Senior Housing Inconsistencies: Making Sense of Senior Housing Investment News

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If you follow daily senior housing investment news, you may find yourself confused at times. One day occupancy is up and the next the sector is overbuilt. Senior housing has been commended as a best-buy alternative asset, while simultaneously large senior housing/healthcare REIT’s make headlines as an investment “bust.” The question investors want to know is: “Is senior housing a good investment?” The headlines, unfortunately, do not offer a definitive answer.

In this piece, I’ll discuss how to sort through the mass amounts of senior housing news available to find the information most relevant to you and your investment.

Understand the Difference Between Healthcare Real Estate and Senior Housing

First, it’s essential to understand that the bulk of news presented about senior housing investing relates to healthcare REITs, rather than investments in senior housing via private equity funds. Healthcare REITs, such as Welltower (WELL), Ventas (VTR), and Senior Housing Properties Trust (SNH), are publicly-traded companies that invest in numerous different types of healthcare real estate, including senior housing, medical office buildings, hospitals, and laboratories. For instance, despite its name, senior housing makes up about half of Senior Housing Properties Trust’s portfolio. That’s why a dip in fund performance can be so misleading for the senior housing market overall. On the other hand, certain private equity funds, such as Senior Living Fund, heavily focus their portfolios on senior housing investment. That means much of the senior housing news published each day does not relate as closely to these private funds.

“Average” Market Data is Not Absolute 

Companies like The National Investment Center for Seniors Housing & Care (NIC) focus on providing national trends for major U.S. markets – and the performance of each market varies widely. In a recent study of U.S. markets, senior housing occupancy rates varied 17 percentage points between the highest (94.1 percent in San Jose) to the lowest (77.1 percent in Houston). Additionally, occupancy rates within these specific markets vary further due to care type, facility quality, operator quality, and more. When choosing an investment, know that every deal in every market is different.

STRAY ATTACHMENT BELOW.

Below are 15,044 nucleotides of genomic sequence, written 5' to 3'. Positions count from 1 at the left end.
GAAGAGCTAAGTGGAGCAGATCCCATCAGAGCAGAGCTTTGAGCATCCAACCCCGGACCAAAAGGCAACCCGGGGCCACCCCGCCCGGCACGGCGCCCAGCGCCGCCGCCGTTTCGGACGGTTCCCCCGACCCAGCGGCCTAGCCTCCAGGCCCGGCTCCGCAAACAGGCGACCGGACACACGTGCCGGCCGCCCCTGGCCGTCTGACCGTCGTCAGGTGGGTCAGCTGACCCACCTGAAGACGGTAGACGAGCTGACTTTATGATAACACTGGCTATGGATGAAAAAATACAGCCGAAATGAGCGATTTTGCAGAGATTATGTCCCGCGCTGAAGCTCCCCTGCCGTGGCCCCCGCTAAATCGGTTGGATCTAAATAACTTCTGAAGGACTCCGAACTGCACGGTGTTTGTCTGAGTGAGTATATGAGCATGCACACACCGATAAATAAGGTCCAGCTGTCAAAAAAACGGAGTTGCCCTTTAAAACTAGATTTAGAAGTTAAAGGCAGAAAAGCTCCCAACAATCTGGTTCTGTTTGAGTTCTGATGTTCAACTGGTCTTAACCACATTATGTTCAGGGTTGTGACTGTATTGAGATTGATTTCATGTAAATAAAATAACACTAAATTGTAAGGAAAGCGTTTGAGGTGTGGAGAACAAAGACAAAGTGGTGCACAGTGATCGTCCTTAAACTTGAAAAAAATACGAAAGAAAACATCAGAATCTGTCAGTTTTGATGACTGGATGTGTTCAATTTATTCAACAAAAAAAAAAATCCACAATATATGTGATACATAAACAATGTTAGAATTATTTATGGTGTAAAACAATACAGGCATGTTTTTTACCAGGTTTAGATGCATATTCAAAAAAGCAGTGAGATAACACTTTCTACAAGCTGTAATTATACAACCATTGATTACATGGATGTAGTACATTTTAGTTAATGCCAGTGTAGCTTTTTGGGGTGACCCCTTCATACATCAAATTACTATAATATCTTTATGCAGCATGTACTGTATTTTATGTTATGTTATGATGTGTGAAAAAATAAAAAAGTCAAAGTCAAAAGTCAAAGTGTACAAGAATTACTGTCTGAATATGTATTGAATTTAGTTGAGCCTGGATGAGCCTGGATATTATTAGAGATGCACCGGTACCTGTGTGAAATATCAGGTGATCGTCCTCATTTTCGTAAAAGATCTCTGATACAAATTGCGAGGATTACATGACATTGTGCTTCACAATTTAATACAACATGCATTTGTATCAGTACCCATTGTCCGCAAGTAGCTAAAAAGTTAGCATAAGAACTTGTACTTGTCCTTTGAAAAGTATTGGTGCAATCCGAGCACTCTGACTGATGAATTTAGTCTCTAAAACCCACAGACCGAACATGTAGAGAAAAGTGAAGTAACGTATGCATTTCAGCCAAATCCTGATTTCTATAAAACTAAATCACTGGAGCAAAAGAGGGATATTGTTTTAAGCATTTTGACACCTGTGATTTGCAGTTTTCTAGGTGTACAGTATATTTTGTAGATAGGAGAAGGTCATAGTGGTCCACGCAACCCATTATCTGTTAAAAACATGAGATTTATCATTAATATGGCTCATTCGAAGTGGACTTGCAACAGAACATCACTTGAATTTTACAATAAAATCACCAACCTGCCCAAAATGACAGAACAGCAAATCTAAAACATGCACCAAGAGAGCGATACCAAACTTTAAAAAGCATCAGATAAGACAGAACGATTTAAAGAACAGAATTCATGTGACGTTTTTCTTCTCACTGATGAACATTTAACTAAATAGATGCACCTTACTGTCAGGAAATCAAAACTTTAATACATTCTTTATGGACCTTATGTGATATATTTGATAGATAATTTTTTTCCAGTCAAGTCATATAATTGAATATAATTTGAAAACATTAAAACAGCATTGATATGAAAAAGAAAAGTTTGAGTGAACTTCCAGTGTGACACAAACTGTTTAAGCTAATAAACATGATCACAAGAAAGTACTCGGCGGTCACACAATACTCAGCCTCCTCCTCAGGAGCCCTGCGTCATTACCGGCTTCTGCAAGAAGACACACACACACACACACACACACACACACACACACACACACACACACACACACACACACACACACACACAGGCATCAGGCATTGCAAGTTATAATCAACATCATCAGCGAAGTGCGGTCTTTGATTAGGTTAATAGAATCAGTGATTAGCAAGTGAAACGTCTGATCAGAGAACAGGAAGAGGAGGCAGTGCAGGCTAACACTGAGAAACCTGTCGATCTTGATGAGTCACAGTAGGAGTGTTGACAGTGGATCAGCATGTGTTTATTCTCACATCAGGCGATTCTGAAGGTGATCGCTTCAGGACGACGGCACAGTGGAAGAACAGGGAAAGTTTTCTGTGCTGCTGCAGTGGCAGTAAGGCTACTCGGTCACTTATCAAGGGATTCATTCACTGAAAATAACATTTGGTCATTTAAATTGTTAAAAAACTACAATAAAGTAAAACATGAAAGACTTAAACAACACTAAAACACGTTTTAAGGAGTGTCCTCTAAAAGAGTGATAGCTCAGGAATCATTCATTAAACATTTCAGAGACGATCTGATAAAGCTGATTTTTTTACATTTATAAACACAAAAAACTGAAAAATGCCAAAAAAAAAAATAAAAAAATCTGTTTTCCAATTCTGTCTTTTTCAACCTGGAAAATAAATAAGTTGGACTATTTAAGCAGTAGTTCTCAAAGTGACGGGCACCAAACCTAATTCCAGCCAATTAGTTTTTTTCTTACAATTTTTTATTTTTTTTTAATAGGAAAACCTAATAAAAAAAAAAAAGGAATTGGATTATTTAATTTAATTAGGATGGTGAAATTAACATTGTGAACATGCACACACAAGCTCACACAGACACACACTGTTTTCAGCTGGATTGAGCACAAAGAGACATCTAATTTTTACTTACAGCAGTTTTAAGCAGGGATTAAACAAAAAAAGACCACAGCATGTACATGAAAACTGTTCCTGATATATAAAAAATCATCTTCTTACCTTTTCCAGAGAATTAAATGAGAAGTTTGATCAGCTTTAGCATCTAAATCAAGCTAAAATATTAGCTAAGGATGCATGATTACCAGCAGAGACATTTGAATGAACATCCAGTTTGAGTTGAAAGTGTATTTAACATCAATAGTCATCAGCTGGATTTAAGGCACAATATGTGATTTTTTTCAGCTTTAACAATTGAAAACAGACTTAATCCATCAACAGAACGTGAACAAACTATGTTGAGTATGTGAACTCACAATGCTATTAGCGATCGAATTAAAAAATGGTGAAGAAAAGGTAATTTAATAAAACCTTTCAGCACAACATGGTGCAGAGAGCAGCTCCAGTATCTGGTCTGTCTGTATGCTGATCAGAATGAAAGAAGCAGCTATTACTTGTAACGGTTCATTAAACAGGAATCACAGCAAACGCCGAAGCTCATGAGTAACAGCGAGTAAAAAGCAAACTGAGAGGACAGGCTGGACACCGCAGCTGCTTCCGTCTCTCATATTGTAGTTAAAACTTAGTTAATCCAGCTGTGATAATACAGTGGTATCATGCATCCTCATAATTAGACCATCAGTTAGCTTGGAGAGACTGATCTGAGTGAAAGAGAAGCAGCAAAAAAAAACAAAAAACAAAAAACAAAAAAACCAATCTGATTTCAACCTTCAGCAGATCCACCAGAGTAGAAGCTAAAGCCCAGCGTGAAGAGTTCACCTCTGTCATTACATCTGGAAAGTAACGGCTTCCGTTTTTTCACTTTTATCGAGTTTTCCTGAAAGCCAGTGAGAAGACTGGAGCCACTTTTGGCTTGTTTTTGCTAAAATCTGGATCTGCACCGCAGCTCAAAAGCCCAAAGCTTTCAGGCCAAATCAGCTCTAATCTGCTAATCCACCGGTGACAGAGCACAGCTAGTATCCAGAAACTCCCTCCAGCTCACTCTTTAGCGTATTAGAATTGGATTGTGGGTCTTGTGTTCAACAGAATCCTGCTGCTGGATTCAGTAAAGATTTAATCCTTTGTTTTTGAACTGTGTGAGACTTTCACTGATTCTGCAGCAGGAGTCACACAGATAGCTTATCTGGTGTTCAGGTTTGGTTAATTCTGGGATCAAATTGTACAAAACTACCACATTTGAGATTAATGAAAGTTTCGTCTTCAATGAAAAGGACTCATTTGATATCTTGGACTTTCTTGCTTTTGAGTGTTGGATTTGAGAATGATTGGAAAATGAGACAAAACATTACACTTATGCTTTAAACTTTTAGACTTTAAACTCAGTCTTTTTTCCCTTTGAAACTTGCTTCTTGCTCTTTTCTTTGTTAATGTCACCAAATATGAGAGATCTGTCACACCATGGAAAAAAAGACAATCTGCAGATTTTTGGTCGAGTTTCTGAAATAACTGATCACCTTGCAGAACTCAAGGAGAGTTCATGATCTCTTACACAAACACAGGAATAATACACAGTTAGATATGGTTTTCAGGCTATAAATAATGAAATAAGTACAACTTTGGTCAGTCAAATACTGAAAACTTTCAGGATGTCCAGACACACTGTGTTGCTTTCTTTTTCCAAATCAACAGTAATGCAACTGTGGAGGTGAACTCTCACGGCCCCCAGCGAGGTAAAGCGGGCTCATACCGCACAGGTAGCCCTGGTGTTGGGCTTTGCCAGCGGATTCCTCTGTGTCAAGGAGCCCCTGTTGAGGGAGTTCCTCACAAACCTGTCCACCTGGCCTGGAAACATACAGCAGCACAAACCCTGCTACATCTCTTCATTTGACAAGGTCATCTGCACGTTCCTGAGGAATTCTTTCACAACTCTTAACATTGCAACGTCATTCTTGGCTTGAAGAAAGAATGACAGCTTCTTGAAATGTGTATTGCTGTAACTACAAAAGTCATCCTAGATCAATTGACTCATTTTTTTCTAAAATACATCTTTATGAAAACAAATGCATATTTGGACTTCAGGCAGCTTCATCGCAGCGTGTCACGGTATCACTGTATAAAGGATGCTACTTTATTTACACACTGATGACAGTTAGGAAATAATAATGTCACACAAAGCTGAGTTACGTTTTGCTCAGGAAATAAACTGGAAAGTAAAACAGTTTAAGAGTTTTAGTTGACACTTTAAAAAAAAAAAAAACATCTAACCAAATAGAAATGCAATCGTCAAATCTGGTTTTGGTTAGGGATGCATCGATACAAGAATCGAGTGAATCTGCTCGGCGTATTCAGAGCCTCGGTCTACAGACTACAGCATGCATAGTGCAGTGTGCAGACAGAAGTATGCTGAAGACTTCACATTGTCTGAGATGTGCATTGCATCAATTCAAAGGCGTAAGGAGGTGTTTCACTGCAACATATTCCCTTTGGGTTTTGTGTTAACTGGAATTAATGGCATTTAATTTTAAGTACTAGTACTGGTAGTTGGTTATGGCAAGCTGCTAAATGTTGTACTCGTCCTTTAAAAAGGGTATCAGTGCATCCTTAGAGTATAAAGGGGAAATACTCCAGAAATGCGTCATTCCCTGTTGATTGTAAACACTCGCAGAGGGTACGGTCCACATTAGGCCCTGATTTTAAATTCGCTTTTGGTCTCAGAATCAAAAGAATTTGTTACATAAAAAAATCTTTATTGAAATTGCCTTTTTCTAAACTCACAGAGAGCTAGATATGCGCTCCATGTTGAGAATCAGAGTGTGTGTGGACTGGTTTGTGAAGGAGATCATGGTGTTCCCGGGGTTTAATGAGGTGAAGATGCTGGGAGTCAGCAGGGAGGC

Consider Your Timing & Know How Overall Market Trends Will Impact Senior Housing

There is a lot of hype in headlines. Overall, the senior housing investment market is anticipated to remain strong for the next decade or more. Still, many things can happen in that time frame—recessions, changes in funding for Medicare, political uncertainties, etc. As of May 2019, the current U.S. economic expansion period reached the 119-month mark, continuing the second-longest business cycle expansion since the beginning of the free banking era. Longer expansion periods historically have correlated with longer recessionary periods. One of senior housing’s biggest benefits is that it is a recession resistant asset class – It was the top performing sector during the Great Recession of 2007-2009. Within the senior housing sector, independent living is the most volatile sub-segment because it is tied more closely to the housing market. When a recession occurs, independent living will likely be affected more significantly that assisted living and memory care.

If you’re an investor and still have questions about the state of the senior housing market, take a moment to download our senior housing investment White Paper, updated in Spring 2019. Or, contact us at team@seniorlivingfund.com.

Quinn Brewer is a communications expert for Senior Living Fund, a private equity company that invests in quality senior housing opportunities nationwide. He lives in Kansas City and can be reached at quinn@seniorlivingfund.com.

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